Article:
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  • Writer's pictureLaura Kae

Rejoicing: oddly not the biblical antidote for sorrow

“Jesus wept.”

He was “a man of sorrows acquainted with deepest grief.”

“When Jesus saw her weeping, and the Jews who had come with her also weeping, He was deeply moved in spirit and troubled.”

“After he had said this, Jesus was troubled in spirit and testified…”

In the garden He said, “My soul is overwhelmed with sorrow to the point of death.”

Have you ever wondered why the Bible never records that Jesus laughed? I have been wondering that today. We know He went to a lot of parties, but the Bible never says He laughed. Though He was filled with the Holy Spirit whose fruit is joy and never once “quenched” the flow of the Spirit through Him, He was still recorded as “a man of sorrows acquainted with the deepest grief”. Why?

We can rest assured that He never participated in any ungodly revelry at the parties. One of the ways we know this is when adulterous women would get mocked at these parties, He would stand up for these women.

This is an odd introduction to what I was otherwise going to write about today.

A few weeks ago, I woke up on a day I had devoted to mourning and allowing myself to be comforted. I had been invited by friends to a service which was about mourning, and I was to mourn and be comforted that day. As I went into the time I set aside in the morning for talking to my Savior, I was presented with an assignment. It blindsided me as I hadn’t been pondering the epistle to the Philippians recently. I was to read Philippians and see what Paul told them not to do. Yes, he told them to rejoice, but what was the rejoicing to replace?

Once I was presented with this challenge, I had a fairly good idea that I wouldn’t find that they should not weep or mourn. As I read, I found that even Paul himself admitted to writing a part of Philippians “with tears”. If it would have been weeping that he was instructing them against, he would have been breaking his own instructions as he gave them.

“Rejoice in the Lord always. I will say it again: Rejoice!”

Paul did not tell the Philippians to rejoice as an antidote for mourning. Had he done so, it would have been ineffective. (We will get to that later.) He told them to rejoice as an antidote for complaining. Rejoicing may seem to be the opposite action as mourning, but it is not its antidote. Rejoicing is the antidote for complaining.

So what is the antidote for mourning? From a purely biblical perspective, I am pretty sure it is two things: comfort and good news. I can only think of one place in Scripture where God scolds someone for mourning. This would be when Samuel mourned King Saul before anointing King David. God asked him, “How long will you mourn for Saul, since I have rejected him as king over Israel?”

I am sure there may be other instances. This realization has only been with me a short time. I haven’t managed to search the entire Scriptures concerning it. I know He often tells people to weep. I also know there are plenty of instances when God turns mourning into joy with comfort and good news. Simply think of Mary weeping at the tomb. And check out these passages from Isaiah:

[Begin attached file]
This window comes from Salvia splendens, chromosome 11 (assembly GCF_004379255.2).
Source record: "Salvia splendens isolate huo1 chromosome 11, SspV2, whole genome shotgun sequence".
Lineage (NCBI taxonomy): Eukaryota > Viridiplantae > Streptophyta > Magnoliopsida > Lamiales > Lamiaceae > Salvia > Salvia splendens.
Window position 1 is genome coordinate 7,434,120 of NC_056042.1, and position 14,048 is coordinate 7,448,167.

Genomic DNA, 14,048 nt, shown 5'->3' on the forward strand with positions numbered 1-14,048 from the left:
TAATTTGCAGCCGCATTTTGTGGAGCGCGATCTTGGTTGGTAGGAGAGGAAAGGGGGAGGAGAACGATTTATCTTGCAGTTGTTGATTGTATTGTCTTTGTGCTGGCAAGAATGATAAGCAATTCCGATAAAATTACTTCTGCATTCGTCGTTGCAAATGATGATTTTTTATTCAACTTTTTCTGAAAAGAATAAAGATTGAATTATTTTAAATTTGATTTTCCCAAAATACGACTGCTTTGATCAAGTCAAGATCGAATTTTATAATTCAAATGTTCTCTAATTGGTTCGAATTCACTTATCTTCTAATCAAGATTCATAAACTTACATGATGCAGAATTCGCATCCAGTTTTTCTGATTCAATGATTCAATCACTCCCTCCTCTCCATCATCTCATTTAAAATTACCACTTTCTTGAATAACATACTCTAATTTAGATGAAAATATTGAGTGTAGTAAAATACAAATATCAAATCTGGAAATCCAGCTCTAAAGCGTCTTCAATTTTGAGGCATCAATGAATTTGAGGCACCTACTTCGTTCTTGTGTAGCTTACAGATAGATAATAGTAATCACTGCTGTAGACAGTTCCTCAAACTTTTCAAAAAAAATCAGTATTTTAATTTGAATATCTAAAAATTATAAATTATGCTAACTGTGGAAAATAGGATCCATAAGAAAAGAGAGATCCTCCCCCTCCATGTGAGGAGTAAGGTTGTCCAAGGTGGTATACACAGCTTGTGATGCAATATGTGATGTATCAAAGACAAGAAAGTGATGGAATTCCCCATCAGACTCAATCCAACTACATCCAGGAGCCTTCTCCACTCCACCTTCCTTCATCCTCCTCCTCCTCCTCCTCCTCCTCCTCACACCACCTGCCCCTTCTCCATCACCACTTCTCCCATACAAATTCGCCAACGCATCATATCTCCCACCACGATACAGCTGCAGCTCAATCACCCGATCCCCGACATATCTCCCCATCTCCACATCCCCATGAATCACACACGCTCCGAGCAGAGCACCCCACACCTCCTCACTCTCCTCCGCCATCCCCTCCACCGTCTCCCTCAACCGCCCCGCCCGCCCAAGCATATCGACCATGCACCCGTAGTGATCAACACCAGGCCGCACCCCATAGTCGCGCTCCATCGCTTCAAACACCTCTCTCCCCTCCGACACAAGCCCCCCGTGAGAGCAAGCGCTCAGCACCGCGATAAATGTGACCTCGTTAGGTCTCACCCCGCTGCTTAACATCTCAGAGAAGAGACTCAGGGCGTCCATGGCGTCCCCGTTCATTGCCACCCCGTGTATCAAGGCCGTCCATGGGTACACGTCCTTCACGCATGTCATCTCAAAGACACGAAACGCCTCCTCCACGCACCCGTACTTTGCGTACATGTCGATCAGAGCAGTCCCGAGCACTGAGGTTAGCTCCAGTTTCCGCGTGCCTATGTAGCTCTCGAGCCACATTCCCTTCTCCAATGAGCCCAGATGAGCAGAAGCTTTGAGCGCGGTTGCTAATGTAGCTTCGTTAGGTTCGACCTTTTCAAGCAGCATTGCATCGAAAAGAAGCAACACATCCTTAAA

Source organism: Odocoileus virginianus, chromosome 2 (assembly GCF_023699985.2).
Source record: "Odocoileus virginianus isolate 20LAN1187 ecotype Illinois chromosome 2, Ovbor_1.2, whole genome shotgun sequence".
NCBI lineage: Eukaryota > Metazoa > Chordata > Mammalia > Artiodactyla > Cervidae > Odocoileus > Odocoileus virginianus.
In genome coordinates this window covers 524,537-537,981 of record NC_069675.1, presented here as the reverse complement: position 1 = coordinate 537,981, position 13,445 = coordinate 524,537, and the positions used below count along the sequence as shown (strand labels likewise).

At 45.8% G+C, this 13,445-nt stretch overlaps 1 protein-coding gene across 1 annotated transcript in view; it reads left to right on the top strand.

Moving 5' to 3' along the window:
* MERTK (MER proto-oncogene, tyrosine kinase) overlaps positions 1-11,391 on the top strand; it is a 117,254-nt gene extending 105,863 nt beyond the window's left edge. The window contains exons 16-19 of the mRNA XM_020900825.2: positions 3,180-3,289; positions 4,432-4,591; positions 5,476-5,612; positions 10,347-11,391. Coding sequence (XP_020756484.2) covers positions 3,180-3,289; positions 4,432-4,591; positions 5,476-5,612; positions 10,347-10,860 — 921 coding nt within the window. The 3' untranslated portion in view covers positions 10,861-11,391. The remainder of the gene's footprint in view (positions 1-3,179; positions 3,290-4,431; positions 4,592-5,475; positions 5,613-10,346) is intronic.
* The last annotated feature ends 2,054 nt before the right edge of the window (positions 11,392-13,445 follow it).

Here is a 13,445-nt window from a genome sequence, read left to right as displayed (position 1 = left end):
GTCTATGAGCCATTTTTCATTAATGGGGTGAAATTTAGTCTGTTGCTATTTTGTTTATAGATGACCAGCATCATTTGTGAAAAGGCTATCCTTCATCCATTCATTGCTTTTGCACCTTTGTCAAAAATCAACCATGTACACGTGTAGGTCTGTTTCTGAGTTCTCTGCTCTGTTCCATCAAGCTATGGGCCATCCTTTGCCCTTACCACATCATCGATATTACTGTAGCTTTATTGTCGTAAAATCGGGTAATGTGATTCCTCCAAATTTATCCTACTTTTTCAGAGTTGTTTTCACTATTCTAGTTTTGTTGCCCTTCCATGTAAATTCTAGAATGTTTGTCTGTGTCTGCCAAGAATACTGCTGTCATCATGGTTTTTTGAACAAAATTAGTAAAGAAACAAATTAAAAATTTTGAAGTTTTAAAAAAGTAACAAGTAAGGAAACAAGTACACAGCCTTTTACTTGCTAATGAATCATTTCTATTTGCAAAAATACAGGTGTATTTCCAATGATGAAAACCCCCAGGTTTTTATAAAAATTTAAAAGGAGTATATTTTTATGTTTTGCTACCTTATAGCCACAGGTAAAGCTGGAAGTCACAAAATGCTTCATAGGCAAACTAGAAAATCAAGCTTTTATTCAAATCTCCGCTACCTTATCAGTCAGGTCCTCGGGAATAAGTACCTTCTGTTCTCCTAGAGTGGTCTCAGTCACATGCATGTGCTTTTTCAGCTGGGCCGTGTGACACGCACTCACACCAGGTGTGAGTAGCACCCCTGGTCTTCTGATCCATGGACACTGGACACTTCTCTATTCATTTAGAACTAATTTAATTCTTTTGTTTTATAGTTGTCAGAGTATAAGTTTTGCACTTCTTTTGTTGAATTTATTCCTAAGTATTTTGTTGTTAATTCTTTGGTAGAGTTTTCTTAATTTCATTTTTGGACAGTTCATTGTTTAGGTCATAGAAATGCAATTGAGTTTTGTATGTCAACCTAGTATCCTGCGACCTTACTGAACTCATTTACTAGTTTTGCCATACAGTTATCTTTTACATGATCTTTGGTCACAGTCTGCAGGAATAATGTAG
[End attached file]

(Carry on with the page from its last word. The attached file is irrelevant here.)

“Comfort, comfort my people,” says your God. “Speak tenderly to Jerusalem, and proclaim to her that her hard service has been completed…”

“The Spirit of the Sovereign Lord is on me, because the Lord has anointed me to proclaim good news to the poor. He has sent me to bind up the brokenhearted, to proclaim freedom for the captives and release from darkness for the prisoners, to proclaim the year of the Lord’s favor and the day of vengeance of our God, to comfort all who mourn, and provide for those who grieve in Zion—to bestow on them a crown of beauty instead of ashes, the oil of joy instead of mourning, and a garment of praise instead of a spirit of despair. They will be called oaks of righteousness, a planting of the Lord for the display of his splendor.”

I would go on, but I have had an exhausting week. It was really good but really exhausting. I simply can’t think any harder right now.

Perhaps you wonder: Why does she always talk about mourning.

1.) I am a woman of sorrows acquainted with at least a small portion of grief.

2.) I have been really hurt by the mainstream American church that often seems to guilt people for grieving or not getting over grief quickly enough. In the Western world where grief and sorrow are seen as “negative” emotions, we quickly try to rush to get to something that feels better instead of knowing that to be human means we will experience sorrow. The most perfect man on earth was acquainted with deepest grief.

I think the greatest grief for Jesus must have been seeing all the brokenness around Him. Can you imagine being that perfect and righteous and seeing so many people glorying in their sin around you? I can’t. The more I follow Him, the more sin grieves me. What would it be like to not have a sinful nature and see such unrighteousness?

Comfort is a beautiful and effective antidote for sorrow. I have received a lot of comfort from friends recently. Comfort does what rejoicing can’t. Good news does what rejoicing can’t. Comfort and good news can exchange for us the “oil of joy instead of mourning, and a garment of praise instead of a spirit of despair”.

So the next time one of your friends is mourning (not complaining), feel free to “mourn with those who mourn”. Perhaps you will bring comfort to their soul and be an instrument in turning their sorrow into joy.

How do you interact with grief? Do you try to cover it with busyness? Or do you perhaps simply try to not acknowledge its existence by making “positive” confessions? What sorts of things do you think it is “godly” to have sorrow about?

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